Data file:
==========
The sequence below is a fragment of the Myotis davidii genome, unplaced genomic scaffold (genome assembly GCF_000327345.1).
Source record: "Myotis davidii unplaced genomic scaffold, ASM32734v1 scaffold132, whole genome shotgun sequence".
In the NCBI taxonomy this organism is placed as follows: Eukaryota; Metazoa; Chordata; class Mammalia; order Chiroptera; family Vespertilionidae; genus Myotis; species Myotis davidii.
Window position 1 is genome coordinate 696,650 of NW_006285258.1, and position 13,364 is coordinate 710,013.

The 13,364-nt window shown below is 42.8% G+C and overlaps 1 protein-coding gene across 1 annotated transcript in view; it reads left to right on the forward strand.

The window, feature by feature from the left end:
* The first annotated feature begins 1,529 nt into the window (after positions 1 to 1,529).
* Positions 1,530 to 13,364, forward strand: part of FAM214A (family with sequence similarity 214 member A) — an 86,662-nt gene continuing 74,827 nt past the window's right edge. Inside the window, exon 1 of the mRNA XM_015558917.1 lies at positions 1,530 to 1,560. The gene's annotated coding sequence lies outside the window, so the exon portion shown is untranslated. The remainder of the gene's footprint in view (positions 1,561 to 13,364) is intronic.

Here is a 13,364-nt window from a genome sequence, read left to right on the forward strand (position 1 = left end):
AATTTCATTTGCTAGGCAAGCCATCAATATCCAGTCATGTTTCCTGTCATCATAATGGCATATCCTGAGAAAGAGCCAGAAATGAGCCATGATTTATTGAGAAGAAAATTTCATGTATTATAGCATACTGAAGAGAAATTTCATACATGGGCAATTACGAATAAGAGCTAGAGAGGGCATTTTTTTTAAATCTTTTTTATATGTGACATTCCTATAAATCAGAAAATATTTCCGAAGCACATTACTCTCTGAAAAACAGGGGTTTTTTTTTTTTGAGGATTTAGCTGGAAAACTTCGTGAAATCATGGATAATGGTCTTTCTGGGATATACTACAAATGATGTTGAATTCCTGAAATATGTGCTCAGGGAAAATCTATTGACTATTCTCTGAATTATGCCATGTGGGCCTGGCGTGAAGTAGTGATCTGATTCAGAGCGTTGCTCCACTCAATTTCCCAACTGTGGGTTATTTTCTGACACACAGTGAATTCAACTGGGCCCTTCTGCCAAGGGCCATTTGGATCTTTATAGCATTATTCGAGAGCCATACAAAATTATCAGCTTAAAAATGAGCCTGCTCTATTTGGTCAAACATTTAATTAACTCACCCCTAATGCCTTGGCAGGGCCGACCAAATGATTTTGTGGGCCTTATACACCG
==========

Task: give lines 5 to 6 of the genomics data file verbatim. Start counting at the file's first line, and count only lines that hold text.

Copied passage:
The 13,364-nt window shown below is 42.8% G+C and overlaps 1 protein-coding gene across 1 annotated transcript in view; it reads left to right on the forward strand.

The window, feature by feature from the left end: